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Legal chapter of iTV

Tracking and Preparing for an Emerging iTV Market

Written September, 2002. Published by NAB Spring, 2003

by Michael Leventhal

As with any new technology, the story of its successes and failures will in no small part be written in the courtrooms and legislative chambers. Networked technologies, in particular, are prone to more legal action, both litigation and regulation, because of the large scale potential for mischief by any number of participants.

We have already seen that the definition of ITV is very broad, from the minimal intelligence of the Digital Video Recorder, or “VCR on steroids,” to the state of the art sophistication of computer interactivity through a set-top box in the family entertainment center. Since some of what ITV will become is a friendlier networked computer interface, it will be helpful to look at the issues confronting the broadband internet industry as it presently exists. Add to that concerns that emerge in a more traditional entertainment environment, stir in a healthy portion of networked online gaming, and you have a lot to think about.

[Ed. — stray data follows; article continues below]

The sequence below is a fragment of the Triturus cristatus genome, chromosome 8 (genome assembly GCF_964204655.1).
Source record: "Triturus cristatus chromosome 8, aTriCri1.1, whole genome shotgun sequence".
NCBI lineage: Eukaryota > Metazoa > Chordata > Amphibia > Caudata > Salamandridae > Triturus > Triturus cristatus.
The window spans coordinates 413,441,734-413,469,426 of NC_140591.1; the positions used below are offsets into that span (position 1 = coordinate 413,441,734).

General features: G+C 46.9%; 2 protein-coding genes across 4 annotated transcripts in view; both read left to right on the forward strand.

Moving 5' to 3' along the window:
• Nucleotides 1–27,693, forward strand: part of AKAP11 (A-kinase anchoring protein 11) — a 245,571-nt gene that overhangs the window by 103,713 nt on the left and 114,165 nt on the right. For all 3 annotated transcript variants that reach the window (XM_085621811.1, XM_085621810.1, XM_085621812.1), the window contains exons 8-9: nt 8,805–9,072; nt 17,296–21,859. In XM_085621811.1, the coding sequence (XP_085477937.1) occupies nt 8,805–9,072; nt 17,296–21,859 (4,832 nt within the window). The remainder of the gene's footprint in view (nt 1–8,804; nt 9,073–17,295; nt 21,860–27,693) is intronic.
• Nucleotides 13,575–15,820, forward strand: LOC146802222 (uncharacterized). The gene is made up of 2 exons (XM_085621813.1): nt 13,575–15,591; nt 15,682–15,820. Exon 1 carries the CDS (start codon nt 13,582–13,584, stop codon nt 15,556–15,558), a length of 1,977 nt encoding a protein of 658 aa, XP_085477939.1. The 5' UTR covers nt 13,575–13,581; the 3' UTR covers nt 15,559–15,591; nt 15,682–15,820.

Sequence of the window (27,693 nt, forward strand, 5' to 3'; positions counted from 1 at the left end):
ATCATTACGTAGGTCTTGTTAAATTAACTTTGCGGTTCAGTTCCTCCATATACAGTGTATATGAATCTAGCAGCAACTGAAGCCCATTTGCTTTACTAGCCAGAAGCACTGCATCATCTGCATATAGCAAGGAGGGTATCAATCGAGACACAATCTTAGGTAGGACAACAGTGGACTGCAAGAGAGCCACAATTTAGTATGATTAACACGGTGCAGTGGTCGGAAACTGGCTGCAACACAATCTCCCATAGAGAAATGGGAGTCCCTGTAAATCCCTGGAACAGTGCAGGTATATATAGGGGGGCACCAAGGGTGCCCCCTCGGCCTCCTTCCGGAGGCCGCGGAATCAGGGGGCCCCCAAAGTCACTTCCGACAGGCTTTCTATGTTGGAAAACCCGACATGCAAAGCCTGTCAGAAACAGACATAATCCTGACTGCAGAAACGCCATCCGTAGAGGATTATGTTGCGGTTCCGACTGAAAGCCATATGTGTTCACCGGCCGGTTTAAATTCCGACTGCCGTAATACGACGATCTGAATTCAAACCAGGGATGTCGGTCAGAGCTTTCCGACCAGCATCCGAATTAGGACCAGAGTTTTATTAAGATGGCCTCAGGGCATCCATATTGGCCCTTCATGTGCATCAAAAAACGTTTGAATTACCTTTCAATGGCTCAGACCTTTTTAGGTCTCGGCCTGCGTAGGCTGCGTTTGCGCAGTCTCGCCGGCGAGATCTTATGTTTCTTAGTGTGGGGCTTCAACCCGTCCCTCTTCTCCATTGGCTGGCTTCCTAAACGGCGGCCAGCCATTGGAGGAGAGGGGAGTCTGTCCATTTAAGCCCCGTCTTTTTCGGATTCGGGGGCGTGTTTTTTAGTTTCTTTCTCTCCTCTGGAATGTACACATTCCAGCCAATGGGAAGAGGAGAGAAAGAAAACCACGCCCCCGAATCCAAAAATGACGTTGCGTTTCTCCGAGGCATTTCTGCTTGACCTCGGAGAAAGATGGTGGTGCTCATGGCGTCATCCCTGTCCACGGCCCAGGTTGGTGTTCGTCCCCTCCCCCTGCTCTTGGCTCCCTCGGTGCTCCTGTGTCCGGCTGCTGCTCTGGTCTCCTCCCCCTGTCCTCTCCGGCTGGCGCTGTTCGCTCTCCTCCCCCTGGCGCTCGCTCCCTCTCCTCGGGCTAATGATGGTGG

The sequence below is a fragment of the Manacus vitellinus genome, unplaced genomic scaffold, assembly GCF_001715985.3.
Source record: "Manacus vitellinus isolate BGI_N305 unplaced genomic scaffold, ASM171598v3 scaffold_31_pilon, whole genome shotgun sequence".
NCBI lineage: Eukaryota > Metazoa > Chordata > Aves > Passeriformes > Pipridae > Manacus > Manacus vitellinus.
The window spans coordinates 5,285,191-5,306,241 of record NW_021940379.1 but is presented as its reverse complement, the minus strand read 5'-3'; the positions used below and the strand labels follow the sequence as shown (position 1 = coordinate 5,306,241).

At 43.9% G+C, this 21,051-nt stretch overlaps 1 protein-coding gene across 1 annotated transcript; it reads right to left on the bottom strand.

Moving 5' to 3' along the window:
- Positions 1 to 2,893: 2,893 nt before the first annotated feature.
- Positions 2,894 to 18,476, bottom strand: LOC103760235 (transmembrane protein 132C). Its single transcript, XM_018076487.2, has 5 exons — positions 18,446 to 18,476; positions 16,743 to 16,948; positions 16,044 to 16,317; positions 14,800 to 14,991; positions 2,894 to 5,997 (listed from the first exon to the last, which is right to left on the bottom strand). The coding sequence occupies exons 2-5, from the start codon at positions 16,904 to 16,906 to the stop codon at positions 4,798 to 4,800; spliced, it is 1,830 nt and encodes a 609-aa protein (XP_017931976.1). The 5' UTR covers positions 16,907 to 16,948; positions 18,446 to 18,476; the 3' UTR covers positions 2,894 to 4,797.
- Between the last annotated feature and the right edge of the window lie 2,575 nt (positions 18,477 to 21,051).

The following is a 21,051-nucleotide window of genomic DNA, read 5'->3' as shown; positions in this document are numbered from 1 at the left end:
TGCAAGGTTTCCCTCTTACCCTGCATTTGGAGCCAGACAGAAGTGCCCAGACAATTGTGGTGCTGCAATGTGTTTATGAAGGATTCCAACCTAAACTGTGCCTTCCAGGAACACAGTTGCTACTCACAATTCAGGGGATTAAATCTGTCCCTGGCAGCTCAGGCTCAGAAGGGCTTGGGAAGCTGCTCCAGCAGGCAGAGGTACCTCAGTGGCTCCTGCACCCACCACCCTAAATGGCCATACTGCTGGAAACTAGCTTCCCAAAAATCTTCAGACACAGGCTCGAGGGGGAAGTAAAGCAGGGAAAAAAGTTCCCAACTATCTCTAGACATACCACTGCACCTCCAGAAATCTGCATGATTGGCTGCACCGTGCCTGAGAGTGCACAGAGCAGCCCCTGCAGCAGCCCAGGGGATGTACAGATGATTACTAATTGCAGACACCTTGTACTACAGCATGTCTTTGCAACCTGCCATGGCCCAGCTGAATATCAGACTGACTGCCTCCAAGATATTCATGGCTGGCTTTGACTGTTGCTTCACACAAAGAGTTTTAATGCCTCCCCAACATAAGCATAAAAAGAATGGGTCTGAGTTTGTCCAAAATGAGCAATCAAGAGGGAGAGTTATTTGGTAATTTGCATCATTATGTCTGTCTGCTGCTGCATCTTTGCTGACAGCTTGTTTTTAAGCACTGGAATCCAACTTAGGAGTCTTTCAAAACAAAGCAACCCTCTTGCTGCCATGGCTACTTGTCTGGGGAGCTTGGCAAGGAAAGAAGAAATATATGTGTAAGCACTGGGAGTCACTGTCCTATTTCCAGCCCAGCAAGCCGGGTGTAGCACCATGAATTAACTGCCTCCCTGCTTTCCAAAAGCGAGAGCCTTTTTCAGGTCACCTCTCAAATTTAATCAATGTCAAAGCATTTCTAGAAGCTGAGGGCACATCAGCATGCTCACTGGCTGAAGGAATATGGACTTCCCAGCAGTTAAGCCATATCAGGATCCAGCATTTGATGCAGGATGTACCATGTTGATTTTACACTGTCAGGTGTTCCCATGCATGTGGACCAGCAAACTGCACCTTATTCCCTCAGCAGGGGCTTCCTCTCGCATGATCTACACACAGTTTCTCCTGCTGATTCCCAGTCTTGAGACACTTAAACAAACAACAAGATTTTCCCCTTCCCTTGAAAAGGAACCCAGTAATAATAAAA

While legal issues in ITV don't always look like they arise out of the litigation or legislation, all legal matters come back to one or both of these areas. If a hardware manufacturer does not regulate itself in, say, the area of copy protection devices or anti-porn chips, it must worry about being regulated by the government. If a software developer is not being sued by a content company, it may well be because it has anticipated the coming lawsuit and modified its offering to avoid the flak.

Let's take a look at the issues that will confront the ITV industry as a whole. While we do this, remember that the ITV industry is really an amalgam of other industries (that convergence thing again!) including the entertainment industries, advertising, software, computer and television hardware industries, cable, satellite, and telecommunications, among others. Each of these industries has a significant stake in the successes and/or failures of ITV, and those interests are not always aligned. In fact, it is unlikely that any issue we will address is seen similarly by all industries. This situation makes for interesting and constant battles.